Natural and synthetic CCK-58. Novel reagents for studying cholecystokinin physiology.
CCK-58 is a unique reagent for testing how segments of a peptide far removed from its active site can influence the expression of its biological activity. Indications of tertiary structure have come from studies with natural peptide purified from canine small intestine. These studies gave clear indications that tertiary structure affects CCK-58 bioactivity, but the small quantities of CCK-58 available made it impossible to characterize completely how tertiary structure influenced bioactivity. Canine CCK-58 was synthesized manually using a solid support and was purified by reverse phase high pressure liquid chromatography (HPLC). Synthetic CCK-58 was characterized by isocratic reverse phase and gradient HPLC, amino acid analysis, mass spectral analysis, sequence analysis, and three bioassays. Synthetic and natural canine CCK-58 had the same elution profiles, amino acid composition, sequence, and mass. The two peptides were equipotent for the stimulation of pancreatic secretion. Natural canine CCK-58 was equipotent to CCK-8 for CCK "B" receptor binding, a further indication of the purity of the natural peptide. However, natural CCK-58 was more potent than CCK-8 for CCK "A" receptor binding and less potent than CCK-8 for stimulation of pancreatic secretion. These data support the concept that CCK-58 has a stable tertiary structure. This structure does not affect its binding to CCK "B" receptors, enhances its binding to low affinity CCK "A" receptors, and decreases its activity expressed through binding to high affinity CCK "A" receptors. The concept of a stable tertiary structure is also supported by the fact that many antibodies directed towards the carboxyl terminus of cholecystokinin react better with CCK-8 than CCK-58. The availability of synthetic CCK-58 will allow analysis of its tertiary structure by physical and chemical methods as well as studies on how peptide tertiary structure can affect receptor binding, receptor activation, metabolism in blood, degradation in interstitial fluid, and inactivation at the receptor. Evaluating all of these systems will help investigators understand the regulation of cholecystokinin activity by its major endocrine form, CCK-58.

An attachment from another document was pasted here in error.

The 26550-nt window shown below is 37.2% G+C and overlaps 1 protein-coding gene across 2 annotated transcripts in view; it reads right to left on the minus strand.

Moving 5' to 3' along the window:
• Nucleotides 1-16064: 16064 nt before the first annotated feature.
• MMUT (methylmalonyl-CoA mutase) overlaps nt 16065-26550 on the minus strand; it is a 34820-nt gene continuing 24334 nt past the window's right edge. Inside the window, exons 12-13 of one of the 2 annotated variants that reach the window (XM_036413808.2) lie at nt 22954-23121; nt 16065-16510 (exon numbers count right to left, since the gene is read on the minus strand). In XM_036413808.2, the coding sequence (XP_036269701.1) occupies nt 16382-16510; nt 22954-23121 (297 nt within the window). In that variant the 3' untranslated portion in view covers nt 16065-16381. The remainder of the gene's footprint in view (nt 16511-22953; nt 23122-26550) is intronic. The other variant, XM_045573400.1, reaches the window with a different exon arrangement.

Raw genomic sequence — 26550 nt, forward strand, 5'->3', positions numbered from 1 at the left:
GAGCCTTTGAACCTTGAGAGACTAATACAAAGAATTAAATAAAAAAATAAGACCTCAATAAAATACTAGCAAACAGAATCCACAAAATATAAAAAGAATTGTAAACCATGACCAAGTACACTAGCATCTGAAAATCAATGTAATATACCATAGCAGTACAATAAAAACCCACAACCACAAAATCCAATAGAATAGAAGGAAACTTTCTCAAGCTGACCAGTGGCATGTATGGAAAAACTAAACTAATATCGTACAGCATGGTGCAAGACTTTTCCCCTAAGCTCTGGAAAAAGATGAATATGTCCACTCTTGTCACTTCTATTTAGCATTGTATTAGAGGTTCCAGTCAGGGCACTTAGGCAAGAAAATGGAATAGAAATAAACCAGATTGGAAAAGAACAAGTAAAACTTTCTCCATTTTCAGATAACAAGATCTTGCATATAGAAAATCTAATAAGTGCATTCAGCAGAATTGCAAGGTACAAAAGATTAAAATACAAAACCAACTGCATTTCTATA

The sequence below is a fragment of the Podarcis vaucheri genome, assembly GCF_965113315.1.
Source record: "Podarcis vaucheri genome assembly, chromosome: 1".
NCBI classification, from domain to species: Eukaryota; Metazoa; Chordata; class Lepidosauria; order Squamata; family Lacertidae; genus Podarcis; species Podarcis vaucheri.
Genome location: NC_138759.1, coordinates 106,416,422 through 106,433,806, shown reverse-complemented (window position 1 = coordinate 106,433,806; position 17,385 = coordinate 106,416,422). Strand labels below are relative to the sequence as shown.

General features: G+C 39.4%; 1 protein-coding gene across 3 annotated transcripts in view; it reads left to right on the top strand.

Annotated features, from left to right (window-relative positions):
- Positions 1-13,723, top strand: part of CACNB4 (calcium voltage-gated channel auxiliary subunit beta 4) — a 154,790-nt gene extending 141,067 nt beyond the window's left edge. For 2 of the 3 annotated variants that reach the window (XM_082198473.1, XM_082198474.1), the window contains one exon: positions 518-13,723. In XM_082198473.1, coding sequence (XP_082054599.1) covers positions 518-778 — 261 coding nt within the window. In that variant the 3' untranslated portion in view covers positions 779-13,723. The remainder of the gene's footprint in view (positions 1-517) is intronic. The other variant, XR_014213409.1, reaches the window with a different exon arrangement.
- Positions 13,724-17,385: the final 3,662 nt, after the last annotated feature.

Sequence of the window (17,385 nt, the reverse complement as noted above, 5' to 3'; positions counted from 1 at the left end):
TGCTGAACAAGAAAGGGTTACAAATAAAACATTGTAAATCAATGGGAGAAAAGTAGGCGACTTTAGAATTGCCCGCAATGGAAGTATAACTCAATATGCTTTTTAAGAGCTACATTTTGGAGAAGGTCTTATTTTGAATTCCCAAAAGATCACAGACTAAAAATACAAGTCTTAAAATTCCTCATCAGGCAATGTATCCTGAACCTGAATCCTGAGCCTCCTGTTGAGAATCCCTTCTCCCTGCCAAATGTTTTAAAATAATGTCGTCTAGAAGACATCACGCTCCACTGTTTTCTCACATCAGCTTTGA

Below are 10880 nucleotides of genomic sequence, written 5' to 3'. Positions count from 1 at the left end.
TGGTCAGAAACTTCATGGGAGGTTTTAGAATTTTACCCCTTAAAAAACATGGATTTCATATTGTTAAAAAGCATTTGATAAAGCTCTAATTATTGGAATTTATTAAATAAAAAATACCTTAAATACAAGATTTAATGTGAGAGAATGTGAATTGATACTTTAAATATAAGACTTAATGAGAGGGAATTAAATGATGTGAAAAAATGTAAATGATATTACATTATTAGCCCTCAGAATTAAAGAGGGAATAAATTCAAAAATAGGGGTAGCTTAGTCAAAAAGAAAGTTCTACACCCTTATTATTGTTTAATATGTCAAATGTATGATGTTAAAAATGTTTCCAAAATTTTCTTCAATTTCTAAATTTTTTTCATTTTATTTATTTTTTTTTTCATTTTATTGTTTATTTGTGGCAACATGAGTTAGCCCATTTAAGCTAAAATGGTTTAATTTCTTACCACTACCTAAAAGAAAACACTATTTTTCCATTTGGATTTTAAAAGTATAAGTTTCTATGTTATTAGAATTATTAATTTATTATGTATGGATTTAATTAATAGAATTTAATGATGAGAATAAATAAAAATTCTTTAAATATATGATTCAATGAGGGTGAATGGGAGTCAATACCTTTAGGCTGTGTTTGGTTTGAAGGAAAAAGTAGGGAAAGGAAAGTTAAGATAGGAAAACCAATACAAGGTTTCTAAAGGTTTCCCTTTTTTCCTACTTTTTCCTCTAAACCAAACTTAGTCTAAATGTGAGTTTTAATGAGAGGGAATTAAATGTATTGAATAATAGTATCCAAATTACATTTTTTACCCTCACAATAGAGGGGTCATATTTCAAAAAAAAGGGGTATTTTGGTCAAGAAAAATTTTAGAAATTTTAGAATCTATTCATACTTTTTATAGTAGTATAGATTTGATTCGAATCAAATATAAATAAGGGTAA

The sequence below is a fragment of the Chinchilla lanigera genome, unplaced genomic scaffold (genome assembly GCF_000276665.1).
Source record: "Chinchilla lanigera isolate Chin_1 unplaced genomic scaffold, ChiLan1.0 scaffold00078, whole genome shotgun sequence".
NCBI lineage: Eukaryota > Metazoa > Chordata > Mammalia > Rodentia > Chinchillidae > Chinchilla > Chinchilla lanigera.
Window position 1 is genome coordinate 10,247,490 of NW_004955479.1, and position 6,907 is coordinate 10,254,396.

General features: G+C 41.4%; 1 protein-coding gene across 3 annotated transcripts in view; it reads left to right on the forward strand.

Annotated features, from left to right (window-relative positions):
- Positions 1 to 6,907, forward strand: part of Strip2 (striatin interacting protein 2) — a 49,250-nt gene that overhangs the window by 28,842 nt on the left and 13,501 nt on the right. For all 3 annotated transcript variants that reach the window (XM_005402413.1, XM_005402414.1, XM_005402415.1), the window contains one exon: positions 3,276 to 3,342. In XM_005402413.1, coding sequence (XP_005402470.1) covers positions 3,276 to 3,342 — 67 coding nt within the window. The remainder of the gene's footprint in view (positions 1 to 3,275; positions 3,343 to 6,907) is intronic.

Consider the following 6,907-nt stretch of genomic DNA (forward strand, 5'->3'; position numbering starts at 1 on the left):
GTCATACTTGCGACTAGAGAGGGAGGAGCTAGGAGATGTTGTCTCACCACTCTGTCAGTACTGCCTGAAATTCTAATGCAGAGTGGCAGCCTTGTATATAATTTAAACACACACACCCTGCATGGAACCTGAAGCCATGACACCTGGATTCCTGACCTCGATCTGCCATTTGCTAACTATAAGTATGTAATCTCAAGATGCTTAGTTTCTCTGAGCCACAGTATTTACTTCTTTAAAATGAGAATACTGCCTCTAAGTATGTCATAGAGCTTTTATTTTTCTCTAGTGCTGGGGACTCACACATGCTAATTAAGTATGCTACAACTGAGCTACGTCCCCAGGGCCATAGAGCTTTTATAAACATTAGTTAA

Reeve, JR; Eysselein, VE; Ho, FJ; Chew, P; Vigna, SR; Liddle, RA; Evans, C
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